Generally speaking, yes, it is healthier. You will burn more gas at higher revs, but the engine will be in its power-band. If you are lugging the engine it will wreak havoc with it (as someone else said as well). You don't want to run it at the red-line all day long, but somewhere between 4-6,000 RPMs for most passenger vehicles will put it in the sweet spot for torque. Diesels are a different story, as are rotary engines, but for different reasons.

You won't hurt anything (in an already healthy motor) running at that engine speed up any grade in the states. Just remember to nudge it back into drive after you climb or you'll be wondering why your mileage dropped to half of what it was on the last tank.
 
2012-05-10 07:38:28 PM  
i.imgur.com
 
2012-05-10 07:41:00 PM  
New? My '94 Ford has one, and i am pretty sure the even older Mercury import I had before it had one too - duh! It *is* handy if you are in a rental or a borrowed car, although in my experience, it seems most American cars put it on the left, and most imports on the right
 
2012-05-10 07:42:19 PM  

kingoomieiii: Also, it's REALLY handy in rental cars.


Lately, I've been driving rental cars about two times a month and have never seen/noticed this. Since I'll be driving a rental car this weekend I'll definitely be on the lookout. Would be quite handy indeed.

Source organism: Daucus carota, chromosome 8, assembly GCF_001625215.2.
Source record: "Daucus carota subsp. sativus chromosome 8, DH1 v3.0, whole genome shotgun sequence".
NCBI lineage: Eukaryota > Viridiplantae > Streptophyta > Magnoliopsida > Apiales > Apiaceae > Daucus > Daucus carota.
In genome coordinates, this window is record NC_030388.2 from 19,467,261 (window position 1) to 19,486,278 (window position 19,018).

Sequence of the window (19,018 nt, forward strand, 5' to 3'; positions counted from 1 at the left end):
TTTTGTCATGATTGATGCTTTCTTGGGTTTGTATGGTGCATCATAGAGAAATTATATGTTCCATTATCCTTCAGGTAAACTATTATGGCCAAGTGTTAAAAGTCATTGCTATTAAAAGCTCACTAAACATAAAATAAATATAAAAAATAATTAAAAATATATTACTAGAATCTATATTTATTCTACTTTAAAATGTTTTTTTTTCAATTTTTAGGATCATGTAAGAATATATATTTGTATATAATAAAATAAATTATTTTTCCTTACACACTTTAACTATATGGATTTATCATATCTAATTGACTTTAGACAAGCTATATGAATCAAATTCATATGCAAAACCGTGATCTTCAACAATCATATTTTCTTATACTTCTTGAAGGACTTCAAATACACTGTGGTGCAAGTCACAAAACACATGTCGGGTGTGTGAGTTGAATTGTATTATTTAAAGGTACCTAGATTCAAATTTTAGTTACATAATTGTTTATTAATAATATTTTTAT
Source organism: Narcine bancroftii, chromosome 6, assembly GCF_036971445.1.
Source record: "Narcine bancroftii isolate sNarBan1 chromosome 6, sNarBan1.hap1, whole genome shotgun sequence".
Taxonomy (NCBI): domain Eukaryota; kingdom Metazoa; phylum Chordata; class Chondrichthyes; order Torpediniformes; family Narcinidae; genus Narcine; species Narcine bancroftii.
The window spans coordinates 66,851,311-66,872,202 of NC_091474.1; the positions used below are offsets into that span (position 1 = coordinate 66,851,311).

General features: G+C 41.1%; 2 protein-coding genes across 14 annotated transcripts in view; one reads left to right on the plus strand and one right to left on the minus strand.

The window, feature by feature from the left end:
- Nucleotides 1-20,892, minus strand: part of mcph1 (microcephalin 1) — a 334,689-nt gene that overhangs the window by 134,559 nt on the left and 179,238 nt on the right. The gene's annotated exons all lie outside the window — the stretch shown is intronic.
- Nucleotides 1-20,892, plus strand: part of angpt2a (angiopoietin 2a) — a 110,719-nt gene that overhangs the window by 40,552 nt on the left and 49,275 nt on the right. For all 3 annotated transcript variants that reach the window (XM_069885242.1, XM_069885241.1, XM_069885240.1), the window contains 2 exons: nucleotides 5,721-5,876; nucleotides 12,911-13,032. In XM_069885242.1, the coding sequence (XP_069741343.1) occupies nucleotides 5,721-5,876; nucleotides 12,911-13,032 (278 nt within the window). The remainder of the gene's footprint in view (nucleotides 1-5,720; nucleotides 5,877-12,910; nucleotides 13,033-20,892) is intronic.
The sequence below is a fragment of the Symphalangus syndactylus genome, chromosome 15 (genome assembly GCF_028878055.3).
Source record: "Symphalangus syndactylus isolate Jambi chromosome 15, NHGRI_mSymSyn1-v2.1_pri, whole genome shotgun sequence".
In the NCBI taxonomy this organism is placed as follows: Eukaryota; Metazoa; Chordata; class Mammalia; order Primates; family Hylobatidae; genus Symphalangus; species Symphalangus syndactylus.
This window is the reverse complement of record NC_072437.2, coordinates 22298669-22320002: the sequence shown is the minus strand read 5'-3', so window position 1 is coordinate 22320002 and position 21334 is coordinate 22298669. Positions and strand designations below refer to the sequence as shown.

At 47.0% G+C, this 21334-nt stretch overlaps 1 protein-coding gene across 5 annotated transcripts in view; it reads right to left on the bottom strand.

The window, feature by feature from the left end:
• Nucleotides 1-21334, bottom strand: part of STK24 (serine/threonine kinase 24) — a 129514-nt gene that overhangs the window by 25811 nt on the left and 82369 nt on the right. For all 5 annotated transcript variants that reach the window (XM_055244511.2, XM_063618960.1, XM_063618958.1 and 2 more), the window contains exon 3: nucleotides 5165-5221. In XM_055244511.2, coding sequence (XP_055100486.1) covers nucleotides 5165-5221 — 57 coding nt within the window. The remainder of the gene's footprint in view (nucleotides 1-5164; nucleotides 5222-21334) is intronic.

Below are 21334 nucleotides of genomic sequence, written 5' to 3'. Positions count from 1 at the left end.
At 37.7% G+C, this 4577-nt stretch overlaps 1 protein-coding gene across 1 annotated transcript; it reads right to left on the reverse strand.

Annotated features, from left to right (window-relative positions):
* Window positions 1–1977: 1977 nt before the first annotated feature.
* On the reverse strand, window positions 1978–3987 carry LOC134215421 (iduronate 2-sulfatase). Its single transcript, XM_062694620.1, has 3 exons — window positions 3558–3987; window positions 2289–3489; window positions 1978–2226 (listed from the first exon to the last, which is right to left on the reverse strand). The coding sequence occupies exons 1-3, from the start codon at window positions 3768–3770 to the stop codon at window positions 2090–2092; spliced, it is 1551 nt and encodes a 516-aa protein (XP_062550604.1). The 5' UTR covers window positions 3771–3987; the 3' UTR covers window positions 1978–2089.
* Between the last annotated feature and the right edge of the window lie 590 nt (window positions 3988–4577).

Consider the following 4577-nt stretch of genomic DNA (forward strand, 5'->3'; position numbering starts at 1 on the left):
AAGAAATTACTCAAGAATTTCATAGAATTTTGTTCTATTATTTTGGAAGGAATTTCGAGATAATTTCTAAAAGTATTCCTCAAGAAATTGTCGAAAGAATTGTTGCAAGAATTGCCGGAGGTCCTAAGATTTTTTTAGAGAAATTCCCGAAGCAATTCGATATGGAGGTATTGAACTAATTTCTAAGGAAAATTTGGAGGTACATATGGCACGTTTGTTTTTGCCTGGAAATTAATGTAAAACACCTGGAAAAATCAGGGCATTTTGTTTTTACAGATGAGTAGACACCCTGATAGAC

2012-05-10 07:45:03 PM  

Seminorm Null: Lugging can actually be much worse because most of the time the rev limiter will keep you from doing horrible damage but lugging can spin bearings, throw rods, ruin entire bottom end, etc. Not that it is that common but it is not something you want to have happen at all and if someone is driving a stick without really paying attention or knowing what they are doing it is easy to lug it severely rather than going gung-ho and over-revving the crap out of it (with most people's driving technique).


I sure am glad my motor doesn't have rods to throw! I assumed he had an auto since we're talking about D2 and D3. I figure the transmission on an auto shouldn't even let you lug it.
 
2012-05-10 07:49:15 PM  

Ivo Shandor:
Next question for Slate to tackle: what's that dippy stick-looking thing in the engine compartment?


Everyone knows what the dippy stick thing in the engine bay is for though! It's a hidden lollipop you can give to your kids to suck on should you break down.
 
2012-05-10 07:49:56 PM